It’s been ten years since this movie came out. I still love this movie, it’s soft and quiet and a small, simple love story. But I always disliked that Catherine had to put away her books at the end of it. I haven’t had my realistic moment yet – although I’ve had plenty of moments that could have been my social-embarressment-nearly-accuse-Henry’s-dad-of-killing-his-wife moments. I’m still Catherine at the beginning of the movie, lying in a field holding a book to herself and imagining all the ways her life is going to unfold. Except it’s a kindle and a dorm room and trying to believe that internships aren’t the end-all-be-all of getting a job. I daydream and read young adult novels still and spend an embarrassing amount of time pretending I’m an powerful superhero whose husband has been kidnapped (it’s the only way I can motivate myself to run).

Sure, I wish I could say I was an Elizabeth. Or a Jane, or a Elinor. Sure, I’m a little brave and a little kind and a lot sensible, but I know who I am at heart. After all – I still can’t help but wonder if there’s a ghost when I go down to the laundry room. And if I ever spent a night in a castle? You bet there’d be a dark secret or two. It’s what I do.

10 Lies I’ve Told Myself This Week

  1. Jetlag is an illusion.
  2. Time is an illusion, at that. Time does not exist, and you have no immediate deadlines to worry about.
  3. You are not tired, you are perfectly fine. Drink more coffee, ignore the pounding of your heart.
  4. It is perfectly acceptable to take two naps in one day.
  5. You are chill about all things. It was not weird for you to yell about National Treasure Three in the middle of the cafeteria.
  6. That essay is going well.
  7. Writing a blog post is definitely a productive use of your time.
  8. In a pinch, black sweatpants can be classy.
  9. Chocolate is an acceptable substitute for dinner.
  10. Seriously though, National Treasure Three would be such a good movie.

So This Is Where…

It always seems like I start these posts with an apology. It’s not like I forget about the blog, it’s just difficult to stay on top of it with college and life and everything.

I’ve been thinking a lot about the future lately. After everything that’s happened it seems hard to consider a future at all. And yet I’m in my Junior year, and internship season is coming up. It’s hard to think past the overwhelming pressure of ‘figure your life out! NOW’.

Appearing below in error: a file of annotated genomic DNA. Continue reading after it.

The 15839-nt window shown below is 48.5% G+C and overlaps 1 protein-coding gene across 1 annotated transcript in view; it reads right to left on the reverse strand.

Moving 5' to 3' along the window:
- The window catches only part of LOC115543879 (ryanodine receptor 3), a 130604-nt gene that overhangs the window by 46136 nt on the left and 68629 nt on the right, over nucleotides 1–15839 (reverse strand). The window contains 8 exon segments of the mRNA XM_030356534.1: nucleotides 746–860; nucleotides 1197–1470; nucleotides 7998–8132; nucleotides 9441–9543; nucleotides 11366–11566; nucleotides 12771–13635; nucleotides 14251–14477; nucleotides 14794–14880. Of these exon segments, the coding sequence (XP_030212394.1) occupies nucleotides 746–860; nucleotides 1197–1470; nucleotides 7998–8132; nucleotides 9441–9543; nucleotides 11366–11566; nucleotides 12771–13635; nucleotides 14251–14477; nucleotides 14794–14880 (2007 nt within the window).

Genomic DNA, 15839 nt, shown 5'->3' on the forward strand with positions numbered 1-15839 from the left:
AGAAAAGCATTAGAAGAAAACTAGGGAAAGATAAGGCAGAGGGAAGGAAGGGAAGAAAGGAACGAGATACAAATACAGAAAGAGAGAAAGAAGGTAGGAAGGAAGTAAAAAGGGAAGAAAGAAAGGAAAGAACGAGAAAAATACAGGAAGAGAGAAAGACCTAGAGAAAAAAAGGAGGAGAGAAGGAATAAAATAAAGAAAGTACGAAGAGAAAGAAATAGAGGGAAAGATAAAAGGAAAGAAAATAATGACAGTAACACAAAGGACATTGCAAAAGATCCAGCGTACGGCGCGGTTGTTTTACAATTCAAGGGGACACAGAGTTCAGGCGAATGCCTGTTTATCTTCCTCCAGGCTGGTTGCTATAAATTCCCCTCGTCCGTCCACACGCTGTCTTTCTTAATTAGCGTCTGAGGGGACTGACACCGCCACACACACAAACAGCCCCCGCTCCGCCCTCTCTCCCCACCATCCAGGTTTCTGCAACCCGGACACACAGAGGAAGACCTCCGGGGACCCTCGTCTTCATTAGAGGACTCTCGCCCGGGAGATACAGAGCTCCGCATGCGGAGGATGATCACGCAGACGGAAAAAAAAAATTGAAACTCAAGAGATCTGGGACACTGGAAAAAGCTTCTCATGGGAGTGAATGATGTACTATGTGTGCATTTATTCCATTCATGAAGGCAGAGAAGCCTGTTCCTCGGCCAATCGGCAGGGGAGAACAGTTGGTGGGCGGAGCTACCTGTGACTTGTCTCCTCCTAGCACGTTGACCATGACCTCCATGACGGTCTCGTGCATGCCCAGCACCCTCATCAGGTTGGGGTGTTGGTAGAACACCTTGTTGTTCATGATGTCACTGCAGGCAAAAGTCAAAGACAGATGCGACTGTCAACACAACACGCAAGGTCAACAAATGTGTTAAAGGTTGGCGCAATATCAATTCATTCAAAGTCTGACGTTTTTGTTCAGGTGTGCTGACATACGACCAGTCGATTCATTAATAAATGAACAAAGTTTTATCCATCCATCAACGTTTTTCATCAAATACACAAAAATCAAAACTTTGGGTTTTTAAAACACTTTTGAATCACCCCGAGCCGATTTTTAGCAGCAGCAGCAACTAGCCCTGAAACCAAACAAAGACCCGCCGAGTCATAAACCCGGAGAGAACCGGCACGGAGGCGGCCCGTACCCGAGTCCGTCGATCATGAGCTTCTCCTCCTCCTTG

There’s so many people screaming on the internet right now. About politics, about current events, about pain and suffering and anger. I certainly know. It’s hard to go on Facebook. It’s hard to pull up the news. I can’t have a conversation with anyone without mutual feelings of helplessness and pain and fear coming up.

“What now?” Seems to be the question of the day. How do we proceed. How do proceed, to be microscopic. “What’s the point?” is another thing I keep asking myself. Maybe there isn’t one. But I enjoy creating. I enjoy writing. It helps. I always feel a little better after I post something here. I can’t guarantee that my posts will be all that positive or cheerful. Or even that coherent.

Sometimes there isn’t a reason people write things. Sometimes it’s just enough to do it for yourself. I look forward to posting here again.

Be kind to yourself.

XOXO

The Importance of Star Trek.

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I hope you readers will forgive the massive geek out about to happen.

I was talking to a friend about Star Trek today and just got really sad all of a sudden. For me, Star Trek has been a part of my childhood – my dad introduced me to it, and I grew up watching it. One of my earliest memories was watching Jean Luc Picard assimilating into a borg and feeling scared out of my wits. Another is laughing with glee at Kirk and Spocks reunion. But more than that, I remember how inspirational it was, to watch this old junky show with it’s bad special effects and terrible costumes. It had so much heart, and hope. How wonderful to imagine the future and see humanity looking forward, establishing peace with other planets, not just races. To imagine technology so advanced that it could connect loved ones across the reaches of space, or medicine capable of curing plagues.

For me, Star Trek was a love letter to the future. It was like someone wrote down all the hopes for the future and truly believed that it could come true. That humanity could persevere against all of the horrible things we commit against each other and rise above. That humanity wouldn’t ever be perfect – but by god we could try to be better.

Halfway through the conversation, I realized that it had been so long since I last read anything that seemed hopeful about the future. Almost every novel I read within the sci-fi or young adult world deals with dystopia, or apocalyptic scenarios. Don’t get me wrong – I understand the importance of such narratives, and the conversations that erupt around them, especially when pertaining to current events. I guess I just got sad because it seemed like we’ve all given up on dreaming about the future. Whenever we look forward, it’s to a black and merciless sky. How tiring to always be facing such a bleak bleak future. How frustrating to keep believing in humanity’s brilliance, or compassion, or hope.

In times like this, I think it’s easy to become dispirited by all the awful, awful things you see and hear near constantly. That’s not to say that we should turn our eyes away from the many important issues our world faces. There are so many problems, but there are also so many wonderful, ordinary people fighting to create a better tomorrow.

I suppose halfway through my conversation I started wondering when I had forgotten to look at the world the way Star Trek had taught me to – as one wonderful, broken, unimaginable vast cosmic mystery.

XOXO